LinkedIn Lessons for Employers: Part 3

In this post, I continue my review of employment-law cases in which LinkedIn played a substantive role in the outcome of the parties’ dispute. linkedin logo by webtreats

In the first post in this series, I discussed Freire v. Keystone Title Settlement Services, in which the LinkedIn profile of the plaintiff’s manager was argued to constitute evidence that two entities should be considered a single, integrated enterprise. In the second post, I discussed Steinberg v. Young, in which the court found that the LinkedIn profiles of 5 employees constituted evidence that the defendant was the successor entity of the company that previously had employed the plaintiff.

In this post, I discuss a case involving the LinkedIn profile as the basis for holding an employer liable for online comments of another party.

3. Agency Relationship

In Park W. Galleries, Inc. v. Hochman, the defendant filed a counter-claim against the plaintiff-art gallery, alleging that an individual, acting on behalf of the gallery, posted defamatory statements about the gallery on his blog.  In response, the art gallery argued that there was no evidence to show that the individuals who made the statements were acting on the gallery’s behalf.  The gallery’s CEO testified that individual was not and had never been an agent or employee of the gallery and that the gallery had never authorized the individual to speak on its behalf.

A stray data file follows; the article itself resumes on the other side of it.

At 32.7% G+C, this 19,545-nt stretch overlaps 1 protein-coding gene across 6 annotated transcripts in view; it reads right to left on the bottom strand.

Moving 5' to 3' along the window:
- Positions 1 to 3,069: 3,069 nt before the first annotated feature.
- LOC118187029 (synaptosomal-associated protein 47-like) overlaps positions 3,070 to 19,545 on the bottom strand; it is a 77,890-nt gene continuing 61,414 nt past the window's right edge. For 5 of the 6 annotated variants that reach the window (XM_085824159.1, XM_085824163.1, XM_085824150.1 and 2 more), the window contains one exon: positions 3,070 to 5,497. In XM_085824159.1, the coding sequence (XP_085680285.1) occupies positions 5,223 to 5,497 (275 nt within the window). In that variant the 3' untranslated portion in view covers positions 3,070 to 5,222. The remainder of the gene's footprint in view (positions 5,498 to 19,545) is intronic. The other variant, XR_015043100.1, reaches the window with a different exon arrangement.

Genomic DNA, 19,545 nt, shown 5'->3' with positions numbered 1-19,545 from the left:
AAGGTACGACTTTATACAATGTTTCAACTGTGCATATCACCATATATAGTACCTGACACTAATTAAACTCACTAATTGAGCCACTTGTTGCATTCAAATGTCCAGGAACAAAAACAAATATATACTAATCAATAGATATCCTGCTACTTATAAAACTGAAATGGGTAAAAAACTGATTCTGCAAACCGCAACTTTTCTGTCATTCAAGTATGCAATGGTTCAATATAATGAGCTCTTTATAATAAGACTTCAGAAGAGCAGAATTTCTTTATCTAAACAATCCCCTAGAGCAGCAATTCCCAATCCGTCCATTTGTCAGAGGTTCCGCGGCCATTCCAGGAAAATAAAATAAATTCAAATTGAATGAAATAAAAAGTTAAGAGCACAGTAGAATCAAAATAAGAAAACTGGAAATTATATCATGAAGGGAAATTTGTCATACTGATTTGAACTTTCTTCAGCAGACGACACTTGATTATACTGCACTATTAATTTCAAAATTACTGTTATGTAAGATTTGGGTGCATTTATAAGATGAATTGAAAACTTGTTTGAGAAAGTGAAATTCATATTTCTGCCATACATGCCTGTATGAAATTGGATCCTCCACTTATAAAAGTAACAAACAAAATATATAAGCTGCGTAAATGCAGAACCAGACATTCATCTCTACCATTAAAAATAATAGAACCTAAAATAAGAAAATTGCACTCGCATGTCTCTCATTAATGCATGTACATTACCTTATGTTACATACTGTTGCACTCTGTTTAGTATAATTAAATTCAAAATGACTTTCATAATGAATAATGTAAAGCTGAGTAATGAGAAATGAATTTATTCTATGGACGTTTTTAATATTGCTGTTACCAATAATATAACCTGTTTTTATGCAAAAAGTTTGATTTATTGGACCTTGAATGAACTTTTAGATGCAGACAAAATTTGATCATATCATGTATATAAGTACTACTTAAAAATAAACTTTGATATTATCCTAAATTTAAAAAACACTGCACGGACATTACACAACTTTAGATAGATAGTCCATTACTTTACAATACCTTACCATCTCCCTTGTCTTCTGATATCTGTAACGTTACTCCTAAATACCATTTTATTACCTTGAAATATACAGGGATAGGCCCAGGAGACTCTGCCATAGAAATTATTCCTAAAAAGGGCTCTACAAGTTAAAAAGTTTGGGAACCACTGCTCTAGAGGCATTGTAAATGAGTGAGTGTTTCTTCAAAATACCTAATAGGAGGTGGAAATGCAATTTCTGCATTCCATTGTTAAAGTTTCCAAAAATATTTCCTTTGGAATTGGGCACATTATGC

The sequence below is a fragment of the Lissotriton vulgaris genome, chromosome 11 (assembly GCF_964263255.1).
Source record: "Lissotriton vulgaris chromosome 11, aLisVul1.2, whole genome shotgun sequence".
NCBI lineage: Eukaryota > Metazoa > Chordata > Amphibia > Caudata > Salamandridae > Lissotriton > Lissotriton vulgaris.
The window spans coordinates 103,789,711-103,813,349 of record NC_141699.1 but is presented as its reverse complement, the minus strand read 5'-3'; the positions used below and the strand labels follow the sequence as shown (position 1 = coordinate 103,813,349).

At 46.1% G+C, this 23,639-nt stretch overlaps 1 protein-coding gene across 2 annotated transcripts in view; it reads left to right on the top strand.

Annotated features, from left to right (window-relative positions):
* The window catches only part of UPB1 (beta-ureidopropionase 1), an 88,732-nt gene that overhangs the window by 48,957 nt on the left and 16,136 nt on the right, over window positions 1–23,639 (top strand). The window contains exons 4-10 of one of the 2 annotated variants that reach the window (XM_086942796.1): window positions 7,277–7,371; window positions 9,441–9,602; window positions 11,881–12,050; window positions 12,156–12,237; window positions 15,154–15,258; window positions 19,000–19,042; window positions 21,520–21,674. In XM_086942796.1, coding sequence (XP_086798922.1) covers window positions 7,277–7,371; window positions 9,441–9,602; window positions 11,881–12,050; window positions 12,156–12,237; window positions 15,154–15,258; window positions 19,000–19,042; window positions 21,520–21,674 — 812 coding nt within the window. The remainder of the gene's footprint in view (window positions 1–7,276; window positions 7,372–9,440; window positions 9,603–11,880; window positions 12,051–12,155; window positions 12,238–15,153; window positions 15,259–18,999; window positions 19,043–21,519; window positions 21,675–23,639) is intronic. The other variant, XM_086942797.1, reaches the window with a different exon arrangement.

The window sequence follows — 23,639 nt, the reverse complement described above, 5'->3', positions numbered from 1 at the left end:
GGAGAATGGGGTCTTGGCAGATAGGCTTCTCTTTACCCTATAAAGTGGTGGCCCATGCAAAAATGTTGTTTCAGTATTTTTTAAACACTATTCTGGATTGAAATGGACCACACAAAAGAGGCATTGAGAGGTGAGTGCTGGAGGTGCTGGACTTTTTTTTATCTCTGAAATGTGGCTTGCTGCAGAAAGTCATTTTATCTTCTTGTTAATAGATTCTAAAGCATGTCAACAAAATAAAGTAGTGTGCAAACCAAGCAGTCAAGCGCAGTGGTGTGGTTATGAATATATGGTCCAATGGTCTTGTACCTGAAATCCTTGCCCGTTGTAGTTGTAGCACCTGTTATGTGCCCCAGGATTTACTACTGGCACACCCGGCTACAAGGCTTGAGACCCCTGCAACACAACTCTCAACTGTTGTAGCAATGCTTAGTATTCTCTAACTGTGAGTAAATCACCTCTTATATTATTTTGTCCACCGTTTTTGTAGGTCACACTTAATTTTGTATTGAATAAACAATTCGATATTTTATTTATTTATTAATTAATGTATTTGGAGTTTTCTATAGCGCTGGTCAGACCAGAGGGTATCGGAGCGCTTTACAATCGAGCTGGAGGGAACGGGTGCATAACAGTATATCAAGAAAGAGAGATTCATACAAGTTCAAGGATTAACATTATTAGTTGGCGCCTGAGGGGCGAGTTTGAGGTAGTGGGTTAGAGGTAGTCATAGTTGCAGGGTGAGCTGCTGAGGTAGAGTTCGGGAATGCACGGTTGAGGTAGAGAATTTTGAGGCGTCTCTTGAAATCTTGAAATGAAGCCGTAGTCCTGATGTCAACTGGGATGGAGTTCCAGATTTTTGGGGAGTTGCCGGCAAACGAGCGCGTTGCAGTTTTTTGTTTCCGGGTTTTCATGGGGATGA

The test to determine whether there is an agency relationship such that an entity may be held liable for an individual’s actions or statements is whether the principal has a right to control the actions of the agent.  Under Michigan law, if there is any evidence to support the existence of an agency relationship, the question cannot be decided by the court but, instead, must be presented to the jury. 

The court determined that there was sufficient evidence to support the existence of an agency relationship between one of the individuals when he made the allegedly defamatory statement.  The evidence cited by the court was a posting on the individual’s LinkedIn profile, on which he had identified himself as a “Consultant/Writer at Park West Gallery.”  In the “Experience” section of his profile, his profile included experience as a “Public Relations/Blogger/Writer” for the gallery.  And, according to the gallery’s website, the individual was editing a book to celebrate the gallery’s 40th anniversary. 

Based on this evidence, the court concluded that the individual could have been speaking on behalf at the behest of the gallery when he posted the allegedly defamatory statements on his blog.

No. 08-122471, 2010 U.S. Dist. LEXIS 12488, at *15 (E.D. Mich. Feb. 12, 2010).

See also:

LinkedIn Lessons for Employers: Part 1 (Integrated-Enterprise Status)

LinkedIn Lessons for Employers: Part 2 (Successor Liability)

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